V:

Grin and bear it.  Then rant about it later.  I am not a very aggressive person, unless I can be passive-aggressive.  I hate confrontation.  For my family, who believes in all of that, I just limit my time around them, and try to keep it as much on my terms as possible.  We refuse to go to church with my family, even though my mom has begged us to go with her.  We placated her at the beginning, but when we went the last time and the pastor (who I have known since I was ten), took one look at my wife and looked away without shaking her hand after he shook the hand of my brother and his wife, that was it.  In the end, that’s the best decision for us anyway.  We don’t agree with that lifestyle, so why put ourselves in that position?

Latebloomer:

The main person in my life who still believes that message is my mom.  Unfortunately, the only strategy that seems to work with her is to avoid discussing anything that’s controversial between us.  She is not open to more information, and she is not able to contribute anything that I find valuable on those topics either.  It’s better not to bring up bad feelings, because our relationship is challenging enough already.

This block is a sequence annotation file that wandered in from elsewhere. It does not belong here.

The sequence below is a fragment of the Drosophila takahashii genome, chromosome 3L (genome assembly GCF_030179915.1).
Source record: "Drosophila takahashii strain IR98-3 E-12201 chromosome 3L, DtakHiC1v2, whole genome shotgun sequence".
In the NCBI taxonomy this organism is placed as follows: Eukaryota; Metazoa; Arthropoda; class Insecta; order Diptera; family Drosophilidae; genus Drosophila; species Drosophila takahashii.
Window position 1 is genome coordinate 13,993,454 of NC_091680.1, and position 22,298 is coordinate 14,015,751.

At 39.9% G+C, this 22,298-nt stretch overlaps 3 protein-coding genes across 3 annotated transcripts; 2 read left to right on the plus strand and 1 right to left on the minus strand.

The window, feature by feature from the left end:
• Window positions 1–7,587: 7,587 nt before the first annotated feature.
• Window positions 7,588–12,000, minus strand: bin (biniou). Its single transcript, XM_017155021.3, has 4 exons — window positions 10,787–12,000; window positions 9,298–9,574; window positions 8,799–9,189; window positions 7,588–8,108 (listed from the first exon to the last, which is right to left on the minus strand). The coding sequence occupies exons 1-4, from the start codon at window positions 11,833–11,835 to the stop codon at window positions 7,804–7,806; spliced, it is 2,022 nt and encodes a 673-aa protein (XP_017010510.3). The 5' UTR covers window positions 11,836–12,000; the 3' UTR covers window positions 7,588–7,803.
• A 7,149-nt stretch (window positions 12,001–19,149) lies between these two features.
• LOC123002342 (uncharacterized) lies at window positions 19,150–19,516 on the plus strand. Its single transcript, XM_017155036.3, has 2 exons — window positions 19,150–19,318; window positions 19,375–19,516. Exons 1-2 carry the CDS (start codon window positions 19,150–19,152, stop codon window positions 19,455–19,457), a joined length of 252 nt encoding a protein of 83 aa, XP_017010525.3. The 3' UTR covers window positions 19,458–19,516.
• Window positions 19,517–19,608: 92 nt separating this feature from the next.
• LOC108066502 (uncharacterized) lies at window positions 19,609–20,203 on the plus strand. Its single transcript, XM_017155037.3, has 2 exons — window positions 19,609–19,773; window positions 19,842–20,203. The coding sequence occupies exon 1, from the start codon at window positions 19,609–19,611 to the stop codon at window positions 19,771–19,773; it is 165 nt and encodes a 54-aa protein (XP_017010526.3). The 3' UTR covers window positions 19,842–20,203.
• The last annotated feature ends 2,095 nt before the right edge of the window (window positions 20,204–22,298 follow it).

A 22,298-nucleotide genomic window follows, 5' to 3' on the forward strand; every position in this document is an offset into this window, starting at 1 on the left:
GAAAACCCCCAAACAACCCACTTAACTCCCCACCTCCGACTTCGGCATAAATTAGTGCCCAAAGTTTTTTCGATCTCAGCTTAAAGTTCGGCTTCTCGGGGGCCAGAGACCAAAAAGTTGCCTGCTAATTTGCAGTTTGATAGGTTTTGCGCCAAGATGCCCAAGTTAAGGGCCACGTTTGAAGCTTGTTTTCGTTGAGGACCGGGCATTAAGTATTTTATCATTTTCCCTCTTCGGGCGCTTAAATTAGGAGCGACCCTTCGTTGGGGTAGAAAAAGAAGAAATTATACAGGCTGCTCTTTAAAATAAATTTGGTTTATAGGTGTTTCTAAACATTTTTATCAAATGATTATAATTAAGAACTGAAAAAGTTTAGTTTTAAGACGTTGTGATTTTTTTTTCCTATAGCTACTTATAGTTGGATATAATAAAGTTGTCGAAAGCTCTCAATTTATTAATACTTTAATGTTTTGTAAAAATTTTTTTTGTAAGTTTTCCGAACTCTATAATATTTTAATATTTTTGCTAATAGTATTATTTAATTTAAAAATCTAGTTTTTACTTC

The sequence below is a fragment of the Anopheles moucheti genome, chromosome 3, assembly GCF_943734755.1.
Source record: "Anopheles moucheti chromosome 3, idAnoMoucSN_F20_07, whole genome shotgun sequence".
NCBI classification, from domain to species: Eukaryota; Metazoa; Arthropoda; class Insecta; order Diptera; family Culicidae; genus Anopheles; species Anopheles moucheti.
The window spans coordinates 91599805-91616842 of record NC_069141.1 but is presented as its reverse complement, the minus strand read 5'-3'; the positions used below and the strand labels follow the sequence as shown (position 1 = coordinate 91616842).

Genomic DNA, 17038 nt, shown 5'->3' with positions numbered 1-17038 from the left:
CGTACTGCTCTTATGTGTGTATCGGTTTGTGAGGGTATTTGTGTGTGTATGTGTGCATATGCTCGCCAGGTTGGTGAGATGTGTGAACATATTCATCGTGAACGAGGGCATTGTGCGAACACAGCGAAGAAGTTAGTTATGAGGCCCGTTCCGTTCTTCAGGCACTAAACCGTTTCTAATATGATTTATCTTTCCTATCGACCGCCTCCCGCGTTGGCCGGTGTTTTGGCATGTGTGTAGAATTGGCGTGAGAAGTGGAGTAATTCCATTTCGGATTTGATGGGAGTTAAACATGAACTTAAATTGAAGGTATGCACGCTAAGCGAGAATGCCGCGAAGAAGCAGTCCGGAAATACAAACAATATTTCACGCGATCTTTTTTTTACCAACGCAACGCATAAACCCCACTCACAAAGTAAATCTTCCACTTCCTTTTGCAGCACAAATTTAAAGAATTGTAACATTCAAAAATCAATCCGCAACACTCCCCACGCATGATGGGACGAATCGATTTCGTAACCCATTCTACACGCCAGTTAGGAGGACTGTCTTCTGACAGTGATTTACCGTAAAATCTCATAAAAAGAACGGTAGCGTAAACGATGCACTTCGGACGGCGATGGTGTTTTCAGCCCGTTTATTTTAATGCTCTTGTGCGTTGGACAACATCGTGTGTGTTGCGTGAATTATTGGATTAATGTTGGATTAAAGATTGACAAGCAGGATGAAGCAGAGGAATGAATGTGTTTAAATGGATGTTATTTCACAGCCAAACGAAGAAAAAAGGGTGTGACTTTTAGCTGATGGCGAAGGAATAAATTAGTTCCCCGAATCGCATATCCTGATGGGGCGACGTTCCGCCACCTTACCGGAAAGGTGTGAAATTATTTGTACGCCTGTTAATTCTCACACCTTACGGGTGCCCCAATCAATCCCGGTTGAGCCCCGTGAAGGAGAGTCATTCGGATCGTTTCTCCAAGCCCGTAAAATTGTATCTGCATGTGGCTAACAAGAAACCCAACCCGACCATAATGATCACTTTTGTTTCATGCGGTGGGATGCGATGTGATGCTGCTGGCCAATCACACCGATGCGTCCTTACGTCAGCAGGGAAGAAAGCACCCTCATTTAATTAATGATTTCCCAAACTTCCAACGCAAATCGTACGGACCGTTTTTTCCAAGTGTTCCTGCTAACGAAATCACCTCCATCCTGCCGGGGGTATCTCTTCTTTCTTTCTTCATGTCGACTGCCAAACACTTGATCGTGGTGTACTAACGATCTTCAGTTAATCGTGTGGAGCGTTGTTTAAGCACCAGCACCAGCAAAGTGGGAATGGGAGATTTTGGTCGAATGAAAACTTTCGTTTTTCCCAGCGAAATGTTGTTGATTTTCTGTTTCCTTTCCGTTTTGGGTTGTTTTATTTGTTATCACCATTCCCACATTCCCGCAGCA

Unfortunately, fundamentalism requires blind devotion to a set of beliefs and an immediate rejection of “deceitful” scientific facts.  This is how people hold onto beliefs such as the inerrancy of the Bible and Young Earth Creationism despite all the evidence to the contrary.  They are not likely to change their minds on things like gay marriage while in that mindset.   In my opinion, the best approach with most conservative Christians is to try to point out that they are giving far more attention to homosexuality than the Bible does, and far less attention to simply loving others.